Smart tech on the park

Emma Frost, Director of Innovation, Sustainability and Community at the London Legacy Development Corporation, highlights the value of using the Olympic Park to pilot smart technologies that deliver solutions for better urban futures.

When the Olympic Park opened its venues to millions of people during the 2012 Olympic and Paralympic Games, the promise was made to build homes, boost business, and change lives for east Londoners. Although just under 10 years ago, we wouldn’t have foreseen just how big a role fast paced technological advances and smart innovation on the Park would help make it a global hub for testing and creating new ways of working, moving, learning, producing and engaging different approaches for better urban design and living.

The Park has rapidly been established as an area of innovation and collaboration where world leading accessibility and sustainability standards have been embedded in its design and operation. Through its recognition as a smart, sustainable district, the ambition of the Park is to demonstrate that it is possible to test and use new technology and integrated approaches, to innovate and support the operation of efficient, low carbon, connected and future-ready places.

People are at the heart of Queen Elizabeth Olympic Park. From the magic of the 2012 Games, to the mental and physical support it provided local communities during the current pandemic; people make the Park thrive.    

It is the Park’s unique blend of physical, digital and community connectivity that is fundamental to its success as an innovation hub.

Over the last five years, as the Park has developed as a smart district, we’ve learnt first-hand that this is not just about tech but about how people relate to tech and regulate new emerging technologies. At the Park, we believe in testing this, as much as the tech functionality. Behaviour change and regulation reform must always be considered in terms of applied tech solutions.  At Here East, a tech campus on the Park which homes the likes of Ford Smart Mobility and BT Sport, we have utilised employee expertise along with the opportunity which comes with 560 acres of parkland to fast track the UK’s smart mobility revolution. For some time now, visitors to the Park have found themselves walking alongside small driverless robots or even seen a rocket jet pack demonstration!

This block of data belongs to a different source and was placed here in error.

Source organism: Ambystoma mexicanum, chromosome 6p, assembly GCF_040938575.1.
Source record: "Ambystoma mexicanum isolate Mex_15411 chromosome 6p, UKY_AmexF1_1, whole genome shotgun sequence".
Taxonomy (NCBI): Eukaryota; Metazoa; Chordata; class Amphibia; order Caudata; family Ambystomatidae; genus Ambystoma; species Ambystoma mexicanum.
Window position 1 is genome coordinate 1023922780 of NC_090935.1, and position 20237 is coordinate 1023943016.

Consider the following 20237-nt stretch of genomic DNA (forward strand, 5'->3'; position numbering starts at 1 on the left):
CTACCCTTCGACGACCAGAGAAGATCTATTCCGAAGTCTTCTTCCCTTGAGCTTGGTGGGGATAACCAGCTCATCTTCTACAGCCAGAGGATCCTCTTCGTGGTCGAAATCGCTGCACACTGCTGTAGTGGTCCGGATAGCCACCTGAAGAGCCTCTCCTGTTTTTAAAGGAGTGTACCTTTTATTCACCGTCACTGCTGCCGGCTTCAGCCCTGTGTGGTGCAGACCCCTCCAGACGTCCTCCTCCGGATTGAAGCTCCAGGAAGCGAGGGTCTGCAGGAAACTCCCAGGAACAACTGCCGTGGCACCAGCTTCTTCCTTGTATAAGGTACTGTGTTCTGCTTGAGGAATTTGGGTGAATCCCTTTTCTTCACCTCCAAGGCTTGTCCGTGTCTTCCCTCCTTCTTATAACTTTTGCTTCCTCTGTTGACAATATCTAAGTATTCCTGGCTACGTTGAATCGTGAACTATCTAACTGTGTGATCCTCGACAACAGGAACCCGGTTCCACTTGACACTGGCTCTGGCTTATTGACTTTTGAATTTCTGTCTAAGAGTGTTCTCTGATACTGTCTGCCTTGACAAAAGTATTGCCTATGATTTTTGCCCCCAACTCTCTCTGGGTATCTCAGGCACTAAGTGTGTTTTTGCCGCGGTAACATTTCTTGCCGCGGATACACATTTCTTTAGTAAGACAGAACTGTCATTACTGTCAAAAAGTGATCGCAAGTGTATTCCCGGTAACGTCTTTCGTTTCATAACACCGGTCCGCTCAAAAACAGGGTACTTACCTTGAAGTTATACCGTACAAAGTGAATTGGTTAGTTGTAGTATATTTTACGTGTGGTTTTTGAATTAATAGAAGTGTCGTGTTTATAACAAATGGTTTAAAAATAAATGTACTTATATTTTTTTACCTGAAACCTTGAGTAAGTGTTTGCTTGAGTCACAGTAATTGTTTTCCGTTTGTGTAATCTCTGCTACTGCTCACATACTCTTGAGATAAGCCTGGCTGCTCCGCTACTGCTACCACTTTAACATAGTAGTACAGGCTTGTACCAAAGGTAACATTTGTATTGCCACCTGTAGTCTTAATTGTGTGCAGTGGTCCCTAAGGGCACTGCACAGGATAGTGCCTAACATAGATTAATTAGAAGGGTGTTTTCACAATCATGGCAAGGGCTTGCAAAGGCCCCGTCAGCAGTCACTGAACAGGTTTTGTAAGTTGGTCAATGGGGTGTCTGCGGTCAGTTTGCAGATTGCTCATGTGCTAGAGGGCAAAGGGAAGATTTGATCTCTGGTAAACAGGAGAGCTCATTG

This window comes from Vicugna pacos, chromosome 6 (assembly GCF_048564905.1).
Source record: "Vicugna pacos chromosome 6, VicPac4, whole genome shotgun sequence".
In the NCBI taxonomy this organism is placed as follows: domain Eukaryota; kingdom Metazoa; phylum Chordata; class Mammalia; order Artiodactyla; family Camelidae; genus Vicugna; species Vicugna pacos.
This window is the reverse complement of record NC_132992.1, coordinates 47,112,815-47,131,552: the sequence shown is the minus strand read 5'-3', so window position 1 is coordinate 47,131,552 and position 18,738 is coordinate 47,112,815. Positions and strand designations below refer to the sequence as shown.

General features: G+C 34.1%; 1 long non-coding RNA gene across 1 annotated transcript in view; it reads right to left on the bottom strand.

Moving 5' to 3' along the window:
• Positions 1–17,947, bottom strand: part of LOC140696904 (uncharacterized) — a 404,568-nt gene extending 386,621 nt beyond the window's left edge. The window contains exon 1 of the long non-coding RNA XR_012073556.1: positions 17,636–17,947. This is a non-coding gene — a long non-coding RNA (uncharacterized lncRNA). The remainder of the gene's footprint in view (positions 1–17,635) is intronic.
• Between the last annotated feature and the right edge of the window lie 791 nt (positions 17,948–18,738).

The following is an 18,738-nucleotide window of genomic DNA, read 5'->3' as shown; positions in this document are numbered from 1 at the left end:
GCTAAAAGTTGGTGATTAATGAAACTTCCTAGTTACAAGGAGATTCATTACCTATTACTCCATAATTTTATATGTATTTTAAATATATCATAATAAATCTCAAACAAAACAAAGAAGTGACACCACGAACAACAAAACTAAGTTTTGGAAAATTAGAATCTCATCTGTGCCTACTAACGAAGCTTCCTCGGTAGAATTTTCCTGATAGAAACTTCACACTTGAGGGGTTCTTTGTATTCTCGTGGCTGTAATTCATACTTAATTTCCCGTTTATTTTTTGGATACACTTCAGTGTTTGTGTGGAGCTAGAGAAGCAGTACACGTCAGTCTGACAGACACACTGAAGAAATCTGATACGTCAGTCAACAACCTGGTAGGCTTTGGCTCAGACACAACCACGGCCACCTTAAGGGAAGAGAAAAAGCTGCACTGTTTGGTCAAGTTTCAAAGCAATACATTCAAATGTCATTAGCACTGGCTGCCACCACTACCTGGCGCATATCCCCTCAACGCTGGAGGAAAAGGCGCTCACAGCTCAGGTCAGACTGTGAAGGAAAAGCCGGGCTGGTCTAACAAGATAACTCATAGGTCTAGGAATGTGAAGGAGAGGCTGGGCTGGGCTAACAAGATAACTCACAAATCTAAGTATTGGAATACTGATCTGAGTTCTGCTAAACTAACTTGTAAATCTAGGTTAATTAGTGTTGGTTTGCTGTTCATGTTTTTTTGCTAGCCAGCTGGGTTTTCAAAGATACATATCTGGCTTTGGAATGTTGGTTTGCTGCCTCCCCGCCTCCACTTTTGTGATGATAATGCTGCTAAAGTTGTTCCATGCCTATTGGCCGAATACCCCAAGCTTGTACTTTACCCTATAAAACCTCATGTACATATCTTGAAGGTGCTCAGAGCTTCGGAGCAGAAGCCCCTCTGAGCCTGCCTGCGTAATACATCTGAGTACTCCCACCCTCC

We’ve seen the excitement around the growth of e-scooters across Europe, a way to get from A to B saving time otherwise spent waiting in traffic jams or queues, saving money otherwise spent on filling up your car and saving the planet by choosing a green way to travel.

Over the past two years we have been using the Park as a testbed for the Bird e-scooter trial, looking at rider behaviour and sustainable impact as well as general interest among the public, and it is helping the Government shape legislation on how they will be used in the future. This is no small task when we realise that it is the first new mobility transport option that the UK government has allowed by law – for now on private land – in decades.

The Park is also at the heart of advancing autonomous vehicles, trialling driverless Capri pods which ultimately aim to allow you to hail a pod via an app, choose a destination, pay electronically and enjoy the ride. This is as well as the Smart Mobility Living Lab (SMLL), which has been utilising the Park as one of two testing environments for developing future transport technologies, services and business models.

While e-cargo bikes have been helping last mile logistics and encouraging lorries off the road by delivering smaller items to your door, innovators are now looking at how we can use these on the Park’s construction sites, carrying up to 250kg of material in one delivery. This could be a game changer in terms of reducing local congestion, improving air quality locally and supporting a greener industry wide shift.  

Sticking with bikes, Bikeworks is a social enterprise based on the Park that was born from the ambition and aspiration of the 2012 Olympic and Paralympic Games. They are part of the growing innovation community on the Park, driving a micro mobility and active travel revolution – with a focus on inclusivity and accessibility for all. Through designing, prototyping and building adapted bikes to running all ability cycle training programmes, buddy support schemes and smart connected devices to help share real time information.

Using smart mobility in all it’s different guise to rethink movement and the systems that support it, has huge potential to increase inclusion, help us move more easily and healthily, while reducing our carbon footprint. Investing in smart mobility is just one aspect of the wider inclusive innovation work on the Park, and sits alongside future solutions for clean tech, engineering, health and wellbeing, cultural and creative industries  and many more.

We’re sure our visitors will be seeing all types of new and dynamic smart tech-companions on the Park as we look ahead to the next exciting decade of testing and learning how to deliver solutions for better urban futures.